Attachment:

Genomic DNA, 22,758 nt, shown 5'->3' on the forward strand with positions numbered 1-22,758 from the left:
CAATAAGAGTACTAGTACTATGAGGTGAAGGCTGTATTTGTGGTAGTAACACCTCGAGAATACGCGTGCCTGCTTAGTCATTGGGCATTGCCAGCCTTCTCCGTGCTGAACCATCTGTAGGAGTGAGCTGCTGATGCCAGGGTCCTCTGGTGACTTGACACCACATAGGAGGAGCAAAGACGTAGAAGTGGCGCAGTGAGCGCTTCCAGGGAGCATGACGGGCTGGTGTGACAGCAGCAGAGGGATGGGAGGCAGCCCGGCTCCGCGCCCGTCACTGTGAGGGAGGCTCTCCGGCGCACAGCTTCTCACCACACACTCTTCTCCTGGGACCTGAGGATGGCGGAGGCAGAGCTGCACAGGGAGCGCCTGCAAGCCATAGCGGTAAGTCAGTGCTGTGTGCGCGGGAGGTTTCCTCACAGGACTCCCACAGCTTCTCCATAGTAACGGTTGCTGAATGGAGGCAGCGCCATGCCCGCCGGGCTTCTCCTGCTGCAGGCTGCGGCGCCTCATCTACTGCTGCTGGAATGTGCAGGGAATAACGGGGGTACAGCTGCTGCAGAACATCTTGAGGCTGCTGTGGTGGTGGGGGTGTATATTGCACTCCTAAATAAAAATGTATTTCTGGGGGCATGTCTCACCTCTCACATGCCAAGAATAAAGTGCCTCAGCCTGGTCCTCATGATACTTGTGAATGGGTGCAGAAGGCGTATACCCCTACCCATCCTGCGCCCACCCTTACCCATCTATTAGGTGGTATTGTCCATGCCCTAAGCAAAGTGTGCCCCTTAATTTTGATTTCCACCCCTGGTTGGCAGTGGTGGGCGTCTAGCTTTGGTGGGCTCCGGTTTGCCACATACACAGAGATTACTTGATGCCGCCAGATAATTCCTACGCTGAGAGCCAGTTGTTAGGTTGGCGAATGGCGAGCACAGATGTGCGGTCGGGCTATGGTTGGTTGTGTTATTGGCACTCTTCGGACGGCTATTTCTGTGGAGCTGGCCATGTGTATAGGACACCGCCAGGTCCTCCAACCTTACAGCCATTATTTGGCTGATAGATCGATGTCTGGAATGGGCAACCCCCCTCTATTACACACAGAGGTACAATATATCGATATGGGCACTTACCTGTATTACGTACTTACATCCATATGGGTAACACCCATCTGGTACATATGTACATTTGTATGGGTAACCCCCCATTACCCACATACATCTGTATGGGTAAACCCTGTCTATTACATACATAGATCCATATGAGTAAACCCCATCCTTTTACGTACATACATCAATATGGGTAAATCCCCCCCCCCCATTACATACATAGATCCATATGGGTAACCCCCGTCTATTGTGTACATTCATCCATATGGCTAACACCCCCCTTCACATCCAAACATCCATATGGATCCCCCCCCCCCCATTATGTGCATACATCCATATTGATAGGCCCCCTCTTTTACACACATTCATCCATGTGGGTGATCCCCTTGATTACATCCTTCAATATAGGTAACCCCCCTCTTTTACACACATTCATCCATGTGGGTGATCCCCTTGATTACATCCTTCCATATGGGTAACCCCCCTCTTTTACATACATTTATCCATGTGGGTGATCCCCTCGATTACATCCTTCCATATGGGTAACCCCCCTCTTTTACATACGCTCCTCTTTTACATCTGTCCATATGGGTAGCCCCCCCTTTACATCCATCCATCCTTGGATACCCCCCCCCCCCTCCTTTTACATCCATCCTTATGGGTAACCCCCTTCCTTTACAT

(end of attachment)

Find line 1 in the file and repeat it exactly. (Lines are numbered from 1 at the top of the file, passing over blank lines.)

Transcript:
Genomic DNA, 22,758 nt, shown 5'->3' on the forward strand with positions numbered 1-22,758 from the left: